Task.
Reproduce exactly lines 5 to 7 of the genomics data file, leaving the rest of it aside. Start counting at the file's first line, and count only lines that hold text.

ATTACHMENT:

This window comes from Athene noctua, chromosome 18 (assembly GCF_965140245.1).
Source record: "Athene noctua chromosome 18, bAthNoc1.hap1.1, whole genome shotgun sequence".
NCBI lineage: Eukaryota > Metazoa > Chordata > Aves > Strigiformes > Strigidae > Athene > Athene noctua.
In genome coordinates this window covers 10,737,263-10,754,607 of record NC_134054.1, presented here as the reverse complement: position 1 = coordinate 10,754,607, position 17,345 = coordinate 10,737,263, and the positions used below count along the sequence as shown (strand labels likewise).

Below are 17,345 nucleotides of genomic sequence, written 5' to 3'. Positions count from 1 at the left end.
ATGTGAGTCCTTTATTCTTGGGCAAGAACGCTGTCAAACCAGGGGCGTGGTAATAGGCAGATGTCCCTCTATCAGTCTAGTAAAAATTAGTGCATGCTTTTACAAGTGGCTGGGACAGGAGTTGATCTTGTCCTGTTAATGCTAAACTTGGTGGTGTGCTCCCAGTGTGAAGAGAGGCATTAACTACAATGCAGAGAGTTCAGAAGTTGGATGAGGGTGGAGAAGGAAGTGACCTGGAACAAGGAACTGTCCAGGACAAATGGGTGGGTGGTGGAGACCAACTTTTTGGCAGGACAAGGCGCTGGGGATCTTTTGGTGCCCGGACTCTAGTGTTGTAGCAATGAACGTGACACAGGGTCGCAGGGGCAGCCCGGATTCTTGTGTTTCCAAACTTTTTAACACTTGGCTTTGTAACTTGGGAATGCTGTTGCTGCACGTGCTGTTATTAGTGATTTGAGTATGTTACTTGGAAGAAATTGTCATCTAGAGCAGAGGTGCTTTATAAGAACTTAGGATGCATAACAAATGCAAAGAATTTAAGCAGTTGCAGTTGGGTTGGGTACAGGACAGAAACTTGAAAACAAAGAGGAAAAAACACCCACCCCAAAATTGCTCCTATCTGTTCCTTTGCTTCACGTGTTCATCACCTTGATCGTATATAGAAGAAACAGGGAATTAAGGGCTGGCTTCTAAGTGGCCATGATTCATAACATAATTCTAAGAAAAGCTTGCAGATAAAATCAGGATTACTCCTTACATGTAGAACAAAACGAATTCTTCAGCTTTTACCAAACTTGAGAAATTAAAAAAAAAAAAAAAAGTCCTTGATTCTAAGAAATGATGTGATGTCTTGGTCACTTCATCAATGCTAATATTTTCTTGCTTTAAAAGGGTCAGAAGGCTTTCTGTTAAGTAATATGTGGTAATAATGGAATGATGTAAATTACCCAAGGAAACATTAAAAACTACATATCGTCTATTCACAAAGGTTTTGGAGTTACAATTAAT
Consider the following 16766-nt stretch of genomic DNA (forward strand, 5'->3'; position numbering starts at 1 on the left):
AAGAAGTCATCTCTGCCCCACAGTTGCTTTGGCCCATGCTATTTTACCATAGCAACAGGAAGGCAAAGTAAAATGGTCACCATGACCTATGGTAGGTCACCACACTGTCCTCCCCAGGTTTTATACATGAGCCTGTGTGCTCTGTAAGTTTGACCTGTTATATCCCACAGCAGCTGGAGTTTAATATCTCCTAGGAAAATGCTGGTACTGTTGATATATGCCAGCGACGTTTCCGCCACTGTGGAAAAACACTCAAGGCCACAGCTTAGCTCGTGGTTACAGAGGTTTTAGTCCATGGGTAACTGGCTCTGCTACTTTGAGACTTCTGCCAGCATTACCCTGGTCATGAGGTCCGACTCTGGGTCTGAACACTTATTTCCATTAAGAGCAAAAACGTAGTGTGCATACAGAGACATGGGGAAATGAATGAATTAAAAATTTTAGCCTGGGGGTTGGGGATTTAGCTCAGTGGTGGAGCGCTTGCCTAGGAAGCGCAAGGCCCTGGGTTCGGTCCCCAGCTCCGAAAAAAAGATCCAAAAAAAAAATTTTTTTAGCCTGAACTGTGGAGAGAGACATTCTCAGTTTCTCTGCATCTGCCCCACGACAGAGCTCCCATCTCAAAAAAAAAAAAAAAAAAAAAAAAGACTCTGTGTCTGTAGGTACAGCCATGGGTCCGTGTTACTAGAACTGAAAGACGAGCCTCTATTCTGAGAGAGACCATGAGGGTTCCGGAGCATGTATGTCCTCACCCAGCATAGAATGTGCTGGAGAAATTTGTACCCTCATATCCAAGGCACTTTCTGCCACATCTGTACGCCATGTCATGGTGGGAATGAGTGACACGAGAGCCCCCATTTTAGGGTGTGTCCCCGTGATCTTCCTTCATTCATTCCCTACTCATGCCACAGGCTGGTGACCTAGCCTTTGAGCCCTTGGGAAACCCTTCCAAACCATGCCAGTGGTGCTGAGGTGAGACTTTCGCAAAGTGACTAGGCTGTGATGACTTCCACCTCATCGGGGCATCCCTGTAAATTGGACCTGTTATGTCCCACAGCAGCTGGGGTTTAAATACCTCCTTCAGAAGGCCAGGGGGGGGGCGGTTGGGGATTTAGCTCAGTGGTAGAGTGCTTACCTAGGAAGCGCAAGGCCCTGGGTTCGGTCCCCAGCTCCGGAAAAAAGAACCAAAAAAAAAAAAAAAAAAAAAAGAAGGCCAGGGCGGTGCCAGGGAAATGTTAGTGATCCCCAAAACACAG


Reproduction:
Below are 17,345 nucleotides of genomic sequence, written 5' to 3'. Positions count from 1 at the left end.
ATGTGAGTCCTTTATTCTTGGGCAAGAACGCTGTCAAACCAGGGGCGTGGTAATAGGCAGATGTCCCTCTATCAGTCTAGTAAAAATTAGTGCATGCTTTTACAAGTGGCTGGGACAGGAGTTGATCTTGTCCTGTTAATGCTAAACTTGGTGGTGTGCTCCCAGTGTGAAGAGAGGCATTAACTACAATGCAGAGAGTTCAGAAGTTGGATGAGGGTGGAGAAGGAAGTGACCTGGAACAAGGAACTGTCCAGGACAAATGGGTGGGTGGTGGAGACCAACTTTTTGGCAGGACAAGGCGCTGGGGATCTTTTGGTGCCCGGACTCTAGTGTTGTAGCAATGAACGTGACACAGGGTCGCAGGGGCAGCCCGGATTCTTGTGTTTCCAAACTTTTTAACACTTGGCTTTGTAACTTGGGAATGCTGTTGCTGCACGTGCTGTTATTAGTGATTTGAGTATGTTACTTGGAAGAAATTGTCATCTAGAGCAGAGGTGCTTTATAAGAACTTAGGATGCATAACAAATGCAAAGAATTTAAGCAGTTGCAGTTGGGTTGGGTACAGGACAGAAACTTGAAAACAAAGAGGAAAAAACACCCACCCCAAAATTGCTCCTATCTGTTCCTTTGCTTCACGTGTTCATCACCTTGATCGTATATAGAAGAAACAGGGAATTAAGGGCTGGCTTCTAAGTGGCCATGATTCATAACATAATTCTAAGAAAAGCTTGCAGATAAAATCAGGATTACTCCTTACATGTAGAACAAAACGAATTCTTCAGCTTTTACCAAACTTGAGAAATTAAAAAAAAAAAAAAAAGTCCTTGATTCTAAGAAATGATGTGATGTCTTGGTCACTTCATCAATGCTAATATTTTCTTGCTTTAAAAGGGTCAGAAGGCTTTCTGTTAAGTAATATGTGGTAATAATGGAATGATGTAAATTACCCAAGGAAACATTAAAAACTACATATCGTCTATTCACAAAGGTTTTGGAGTTACAATTAAT
Consider the following 16766-nt stretch of genomic DNA (forward strand, 5'->3'; position numbering starts at 1 on the left):